As with all fruits and vegetables, wash avocados before cutting. Check out our tips for how to choose and use California Avocados
Disclosure: I am a spokesperson for the California Avocado Commission. Opinions are my own.
As with all fruits and vegetables, wash avocados before cutting.
Check out our tips for how to choose and use California Avocados.
Elite athletes are constantly putting in the work on the slopes and on the ice; however, it’s often forgotten that what you do in the kitchen is just as important as all the grueling hours you focus on training. Fueling your body so you can train your best will help prepare you for the ultimate day of competition, the day when a hundredth of a second can be all that separates a champion from a runner-up.
As a sports nutritionist for over 20 years, I’ve had the unique opportunity to work with professional and elite athletes from many sports. The great news is the focus on fueling athletes has never been stronger than it is today. More and more professional and collegiate athletic programs are hiring board-certified sports dietitians to make sure their athletes are putting high-quality fuel into their personal “gas tanks.” Below, I share my top five ways to eat to maximize your performance, along with three recipes I developed partnering with the folks at the California Avocado Commission. While creating these recipes, I focused on creating tasty, nutrient-rich creations that are quick and easy to make.
Five Ways You Can Eat to Compete
Proper hydration should begin long before an athlete steps out to train or compete, as you should always be well-hydrated when you start exercising. Typically, your body is about 60 percent water, and to keep your body performing at its peak, proper water intake is essential. A mere 2 percent loss in total body water can negatively impact performance. In general, for pre-exercise hydration, an athlete needs to consume 16 fluid ounces of water or a sports drink before exercise and an additional 6 to 8 fluid ounces of water or a sports drink after exercise. Replace fluids during exercise to promote adequate hydration. Drink water rather than pouring it over your head. Drinking is the only way to rehydrate and cool your body from the inside out. Sports drinks are more appropriate than water for athletes engaged in moderate- to high-intensity exercise that lasts an hour or longer. Rehydrate after exercise by drinking enough fluid to replace fluid losses during exercise.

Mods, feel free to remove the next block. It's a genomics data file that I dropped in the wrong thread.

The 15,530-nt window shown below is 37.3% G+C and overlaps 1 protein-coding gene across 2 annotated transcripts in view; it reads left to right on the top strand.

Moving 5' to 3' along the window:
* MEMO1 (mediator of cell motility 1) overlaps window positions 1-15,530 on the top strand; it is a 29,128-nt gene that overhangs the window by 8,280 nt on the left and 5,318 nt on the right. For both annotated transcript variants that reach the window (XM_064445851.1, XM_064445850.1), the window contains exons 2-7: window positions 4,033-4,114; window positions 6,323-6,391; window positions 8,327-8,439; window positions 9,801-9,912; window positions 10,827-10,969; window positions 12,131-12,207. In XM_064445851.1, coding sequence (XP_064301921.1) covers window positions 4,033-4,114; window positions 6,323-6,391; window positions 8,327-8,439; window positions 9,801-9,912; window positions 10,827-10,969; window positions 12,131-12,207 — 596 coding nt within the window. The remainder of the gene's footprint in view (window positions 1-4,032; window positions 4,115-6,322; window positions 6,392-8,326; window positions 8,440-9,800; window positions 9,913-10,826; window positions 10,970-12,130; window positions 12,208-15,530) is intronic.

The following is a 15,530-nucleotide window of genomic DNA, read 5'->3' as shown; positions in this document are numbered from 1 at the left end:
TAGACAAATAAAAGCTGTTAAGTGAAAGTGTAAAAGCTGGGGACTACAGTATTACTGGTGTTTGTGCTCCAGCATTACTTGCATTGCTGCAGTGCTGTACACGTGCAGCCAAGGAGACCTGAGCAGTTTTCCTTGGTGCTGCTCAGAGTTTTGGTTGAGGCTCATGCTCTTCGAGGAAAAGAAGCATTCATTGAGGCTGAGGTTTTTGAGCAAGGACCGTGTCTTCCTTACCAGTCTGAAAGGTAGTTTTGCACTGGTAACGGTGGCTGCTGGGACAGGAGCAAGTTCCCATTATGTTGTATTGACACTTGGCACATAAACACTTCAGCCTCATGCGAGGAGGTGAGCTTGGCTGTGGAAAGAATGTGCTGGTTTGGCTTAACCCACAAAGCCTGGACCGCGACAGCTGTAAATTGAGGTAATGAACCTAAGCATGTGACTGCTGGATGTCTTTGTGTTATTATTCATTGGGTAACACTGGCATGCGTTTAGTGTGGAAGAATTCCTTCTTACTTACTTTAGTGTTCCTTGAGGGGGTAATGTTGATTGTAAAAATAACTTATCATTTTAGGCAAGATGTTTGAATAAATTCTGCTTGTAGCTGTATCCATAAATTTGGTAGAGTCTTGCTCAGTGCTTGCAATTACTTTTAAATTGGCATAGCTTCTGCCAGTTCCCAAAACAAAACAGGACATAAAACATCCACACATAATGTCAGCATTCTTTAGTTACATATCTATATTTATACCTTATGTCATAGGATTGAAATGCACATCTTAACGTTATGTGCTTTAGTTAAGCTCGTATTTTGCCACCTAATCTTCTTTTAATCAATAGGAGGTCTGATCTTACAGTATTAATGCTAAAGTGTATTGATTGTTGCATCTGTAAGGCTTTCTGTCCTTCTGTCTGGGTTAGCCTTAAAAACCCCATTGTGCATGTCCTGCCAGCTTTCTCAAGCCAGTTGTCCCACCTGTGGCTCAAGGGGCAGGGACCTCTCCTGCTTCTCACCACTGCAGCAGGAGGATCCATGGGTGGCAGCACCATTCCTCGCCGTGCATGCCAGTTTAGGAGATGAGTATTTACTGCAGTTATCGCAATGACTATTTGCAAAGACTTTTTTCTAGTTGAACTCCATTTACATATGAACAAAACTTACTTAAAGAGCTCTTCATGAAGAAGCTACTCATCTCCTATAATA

2. Fuel Up with Carbs
Elite athletes burn so many calories that they must make sure they are getting plenty of carbs to help fuel their muscles for optimal performance. The body is able to process and utilize carbohydrates most readily for energy, so focus on consuming whole grains, beans and fruits prior to exercise for lasting energy. Your carbohydrate needs will depend on the type of training you are doing. Recommended amounts of carbohydrates: include*:
Moderate duration and low intensity: 2.3 to 3.2 grams per pound
Moderate- to heavy-training load and high intensity: 3 to 4.5 grams per pound
Extreme training and high-intensity races (longer than 4 to 5 hours): > 3.6 to 5.5 grams per pound
*Source: Academy of Nutrition and Dietetics. Eatright.org
Here’s a recipe I created that works as an easy side salad and is loaded with great carbs and protein from the beans and healthy fats from the California Avocados.
Quick Tip: Did you know that research has shown that avocados can act as a “nutrient booster” by helping to increase the absorption of fat-soluble nutrients such as vitamins A, D, K and E?
California Avocado Pineapple Recovery Smoothie Recipe